3. Student Learning Map

  • Topic:05- The History of the Earth
  • Subject(s):Science
  • Days:12
  • Grade(s):6
Key Learning:

Thousands of layers of sedimentary rock confirm the long history of the changing surface of the Earth and the changing life forms whose remains are found in those successive layers.

Unit Essential Question(s):
 
 

What are the most effective ways to determine the relative and absolute age of the Earth?

   
Concept:

Fossil Record

LEQ: Number 1

  • Describe some of the various types of fossils including casts and molds, permineralized, carbon film, mummified and trace fossils.
  • Recognize that fossils form in sedimentary rocks. Explain that the conditions must be absolutely perfect in order for a fossil to form.
  • Emphasize that the probability of specimens of any species of organisms surviving is small-soft body parts are eaten or decomposed, and hard parts are crushed or dissolved.
  • Discuss how fossils can be used to explain changes in Earth's life forms and climate over long periods of time. The fossil record provides snapshots of the past. Although the fossil record is not complete, fossil evidence clearly shows that life is old and has changed over time (evolved).
  • Explain how knowledge gained from the age of the rocks where the fossils are found provides us with the sequence of change that has encompassed the history of life. Samples of the same fossil species or related species can be placed into the order in time that they lived in order to understand the evolutionary history of a group.
  • Discuss how when scientists examine all of the organisms that come from sequentially ordered fossil beds, they can develop temporal maps and scenarios of the changes that have taken place in ecological communities.
  • Discuss how scientific knowledge changes over time as new fossils are discovered.
  • Recognize that fossil evidence is used to support several scientific theories (the theory of evolution and the theory of plate tectonics). Remind students that a theory is not an opinion. A theory is based on empirical evidence and can be altered as new evidence is discovered. Do not cover the basics of either theory at this time. The theory of evolution will be taught in 7th grade. The theory of plate tectonics will be taught in the next unit.
  • LEQ: Number 2

  • HOTS: Deductive Reasoning could be used to demonstrate the ET LEQ.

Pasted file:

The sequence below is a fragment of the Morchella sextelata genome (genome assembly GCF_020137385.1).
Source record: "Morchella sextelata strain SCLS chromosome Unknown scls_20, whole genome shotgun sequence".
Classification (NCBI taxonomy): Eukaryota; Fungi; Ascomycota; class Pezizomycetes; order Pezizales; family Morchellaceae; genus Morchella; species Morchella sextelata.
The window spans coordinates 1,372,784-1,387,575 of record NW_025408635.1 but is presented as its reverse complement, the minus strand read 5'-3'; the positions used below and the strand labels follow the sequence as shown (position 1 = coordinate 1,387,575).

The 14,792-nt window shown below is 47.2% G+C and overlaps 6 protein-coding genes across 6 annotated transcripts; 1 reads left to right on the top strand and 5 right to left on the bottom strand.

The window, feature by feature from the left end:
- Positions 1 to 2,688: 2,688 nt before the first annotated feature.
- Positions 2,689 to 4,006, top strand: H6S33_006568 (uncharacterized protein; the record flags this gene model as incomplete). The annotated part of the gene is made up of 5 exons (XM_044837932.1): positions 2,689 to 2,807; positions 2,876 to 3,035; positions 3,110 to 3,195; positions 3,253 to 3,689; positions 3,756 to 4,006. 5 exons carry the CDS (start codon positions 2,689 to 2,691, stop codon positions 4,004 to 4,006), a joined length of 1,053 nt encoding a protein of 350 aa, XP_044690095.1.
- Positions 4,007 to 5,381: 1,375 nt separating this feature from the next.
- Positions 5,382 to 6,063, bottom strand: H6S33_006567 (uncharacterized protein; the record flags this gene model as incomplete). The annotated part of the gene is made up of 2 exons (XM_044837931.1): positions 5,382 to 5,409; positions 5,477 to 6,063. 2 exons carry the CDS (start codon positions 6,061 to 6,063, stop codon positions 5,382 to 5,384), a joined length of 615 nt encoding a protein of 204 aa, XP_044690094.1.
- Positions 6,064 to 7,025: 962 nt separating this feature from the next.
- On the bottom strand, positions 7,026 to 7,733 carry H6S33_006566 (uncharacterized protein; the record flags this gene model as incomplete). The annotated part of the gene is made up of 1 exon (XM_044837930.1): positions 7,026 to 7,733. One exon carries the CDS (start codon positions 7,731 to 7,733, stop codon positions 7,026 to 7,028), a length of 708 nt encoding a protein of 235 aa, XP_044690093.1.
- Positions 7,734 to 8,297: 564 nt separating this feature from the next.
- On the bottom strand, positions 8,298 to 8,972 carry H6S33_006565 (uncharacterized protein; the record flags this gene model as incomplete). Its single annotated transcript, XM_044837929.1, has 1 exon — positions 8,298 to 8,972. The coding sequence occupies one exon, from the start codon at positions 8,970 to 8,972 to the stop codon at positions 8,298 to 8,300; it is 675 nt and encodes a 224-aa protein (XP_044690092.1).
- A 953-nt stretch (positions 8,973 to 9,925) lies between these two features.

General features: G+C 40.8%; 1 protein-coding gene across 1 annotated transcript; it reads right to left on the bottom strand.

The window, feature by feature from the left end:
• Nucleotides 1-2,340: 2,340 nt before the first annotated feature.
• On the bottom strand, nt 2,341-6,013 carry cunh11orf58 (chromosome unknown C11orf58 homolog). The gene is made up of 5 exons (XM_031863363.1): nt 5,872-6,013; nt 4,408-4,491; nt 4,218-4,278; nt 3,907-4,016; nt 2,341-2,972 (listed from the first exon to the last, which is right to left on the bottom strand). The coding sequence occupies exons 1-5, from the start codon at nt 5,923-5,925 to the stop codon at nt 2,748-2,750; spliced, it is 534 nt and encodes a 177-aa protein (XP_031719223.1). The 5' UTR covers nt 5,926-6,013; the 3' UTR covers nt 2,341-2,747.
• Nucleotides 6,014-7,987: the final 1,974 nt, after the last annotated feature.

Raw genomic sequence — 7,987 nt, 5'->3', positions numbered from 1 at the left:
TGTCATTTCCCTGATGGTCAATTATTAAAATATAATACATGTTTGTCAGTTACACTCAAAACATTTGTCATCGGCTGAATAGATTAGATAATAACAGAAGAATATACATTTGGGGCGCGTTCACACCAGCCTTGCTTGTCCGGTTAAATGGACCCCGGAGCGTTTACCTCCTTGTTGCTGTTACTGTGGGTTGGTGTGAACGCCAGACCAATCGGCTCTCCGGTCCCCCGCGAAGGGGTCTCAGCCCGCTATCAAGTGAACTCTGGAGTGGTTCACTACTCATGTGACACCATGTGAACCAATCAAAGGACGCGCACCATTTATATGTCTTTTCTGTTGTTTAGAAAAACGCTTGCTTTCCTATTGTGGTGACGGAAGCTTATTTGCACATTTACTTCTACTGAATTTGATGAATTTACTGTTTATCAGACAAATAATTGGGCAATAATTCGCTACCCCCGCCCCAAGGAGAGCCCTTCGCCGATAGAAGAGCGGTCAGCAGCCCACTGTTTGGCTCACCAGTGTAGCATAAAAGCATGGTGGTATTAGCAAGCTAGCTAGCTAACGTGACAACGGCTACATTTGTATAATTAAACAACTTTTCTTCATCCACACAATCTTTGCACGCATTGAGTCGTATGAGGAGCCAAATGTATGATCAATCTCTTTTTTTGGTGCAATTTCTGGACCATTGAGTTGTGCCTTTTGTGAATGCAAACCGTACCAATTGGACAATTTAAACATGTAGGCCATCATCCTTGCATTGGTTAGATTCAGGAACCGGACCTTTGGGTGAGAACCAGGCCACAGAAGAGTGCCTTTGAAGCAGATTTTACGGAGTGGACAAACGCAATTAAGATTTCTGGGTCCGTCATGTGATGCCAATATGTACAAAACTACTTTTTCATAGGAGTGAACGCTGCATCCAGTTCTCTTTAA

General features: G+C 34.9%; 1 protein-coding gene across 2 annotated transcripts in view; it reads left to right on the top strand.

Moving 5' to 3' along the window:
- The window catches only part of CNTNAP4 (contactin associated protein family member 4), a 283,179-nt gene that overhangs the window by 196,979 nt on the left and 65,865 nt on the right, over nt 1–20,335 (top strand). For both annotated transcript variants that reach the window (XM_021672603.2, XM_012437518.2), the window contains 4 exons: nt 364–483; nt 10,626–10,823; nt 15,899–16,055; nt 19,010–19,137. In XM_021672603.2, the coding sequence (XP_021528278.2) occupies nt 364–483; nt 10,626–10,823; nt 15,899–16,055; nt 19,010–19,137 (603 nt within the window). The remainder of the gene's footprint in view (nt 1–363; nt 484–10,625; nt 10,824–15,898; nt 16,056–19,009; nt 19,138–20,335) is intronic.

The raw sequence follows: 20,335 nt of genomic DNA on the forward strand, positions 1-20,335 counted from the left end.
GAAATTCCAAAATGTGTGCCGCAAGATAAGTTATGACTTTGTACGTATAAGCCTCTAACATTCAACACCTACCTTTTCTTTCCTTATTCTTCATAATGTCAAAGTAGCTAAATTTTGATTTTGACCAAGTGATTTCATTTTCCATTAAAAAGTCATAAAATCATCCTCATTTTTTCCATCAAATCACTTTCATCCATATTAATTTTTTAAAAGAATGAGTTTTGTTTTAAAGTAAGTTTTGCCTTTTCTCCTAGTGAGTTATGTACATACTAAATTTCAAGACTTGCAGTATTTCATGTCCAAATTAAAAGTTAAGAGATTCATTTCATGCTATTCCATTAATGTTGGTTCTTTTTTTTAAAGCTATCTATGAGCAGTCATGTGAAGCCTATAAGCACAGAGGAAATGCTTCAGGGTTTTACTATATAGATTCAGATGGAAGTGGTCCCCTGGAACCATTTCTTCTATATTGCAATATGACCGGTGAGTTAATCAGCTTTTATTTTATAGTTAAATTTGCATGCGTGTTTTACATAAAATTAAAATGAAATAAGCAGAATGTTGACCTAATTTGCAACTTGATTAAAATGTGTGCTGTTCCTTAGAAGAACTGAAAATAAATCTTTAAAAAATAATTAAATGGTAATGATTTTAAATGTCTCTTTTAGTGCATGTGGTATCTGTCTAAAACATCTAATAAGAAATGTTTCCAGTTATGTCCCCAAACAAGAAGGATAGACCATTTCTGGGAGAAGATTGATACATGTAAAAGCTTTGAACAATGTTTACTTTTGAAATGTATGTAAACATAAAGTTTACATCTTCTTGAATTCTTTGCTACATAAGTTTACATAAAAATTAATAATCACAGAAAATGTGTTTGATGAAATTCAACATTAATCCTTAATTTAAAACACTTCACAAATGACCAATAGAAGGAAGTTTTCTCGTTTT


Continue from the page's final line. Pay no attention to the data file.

• Concept:

    Geologic Time

    LEQ: Number 1

  • Discuss how geologic time can be estimated by observing rock sequences and using fossils to correlate the sequences at various locations.
  • Explain that if a scientist knows the age of a certan type of fossil, then the rock that fossil is found in must have formed at the same time.
  • Recognize that fossils found underneath other fossils tend to be older. More recently deposited rock layers are more likely to contain fossils resembling existing species.
  • Identify the methods used for determining the age of rocks and fossils including radioactive dating, radiocarbon dating and relative dating techniques.
  • Explain that scientists use the Law of Superposition to determine the order of events that have occurred within an area (relative dating).
  • Scientists can also use certain fossils to determine the approximate age of the rock (index fossils).
  • Use visual diagrams to show the concept of a half-life and explain how knowing the half-life of an isotope scientists can use it to determine the numerical age of a rock or fossil. Apply the use of half-life to radiometric and radiocarbon dating.
  • LEQ: Number 2

  • HOTS: Deductive reasoning or error analysis could be used to support the ET LEQ.
  • Concept:
    Lesson Essential Question(s):

    What can we learn from the fossil record?

    (A)

    How does the discovery of a new fossil provide evidence for how life has changed over time? (deductive reasoning)

    (ET)
    Lesson Essential Question(s):

    What similarities and differences exist between absolute and relative dating?

    (A)

    How do the Law of Superposition and radioactive dating work together to help scientists determine the age of the Earth? (deductive reasoning or error analysis)

    (ET)
    Lesson Essential Question(s):
    Additional Information:

    The asterisk (*) next to the vocabulary terms above indicates essential FCAT vocabulary.

    Suggested Resources-

    Glencoe Earth Science program, classroom models, timeline activity, fossil lab, lab write-up template, the Internet and Unitedstreaming.

    View As PDF

    Acquisition Lesson:

    Extending Thinking Lesson:

    Vocabulary Report

    • absolute age -

      Age, in years, of a rock or other object; can be determined by using properties of the atoms that make up materials.

    • law of superposition -

      States that in undisturbed rock layers, the oldest rocks are on the bottom and the rocks become progressively younger toward the top.

    • index fossil -

      Remains of species that existed on Earth for a relatively short period of time, were abundant and widespread geographically, and can be used by geologists to assign the ages of rock layers.

    • radioactive dating (radiometric) -

      Process used to calculate the absolute age of rock by measuring the ratio of parent isotope to daughter product in a mineral and knowing the half-life of the parent.

    • relative age -

      The age of something compared with other things.

    • half-life -

      The time it takes for half the atoms of an isotope to decay.

    • *fossil -

      Nonrenewable energy resource, such as oil and coal, formed over millions of years from the remains of dead plants and other organisms.

    • geologic time scale -

      Division of Earth's history into time units based largely on the types of life forms that lived only during certain periods.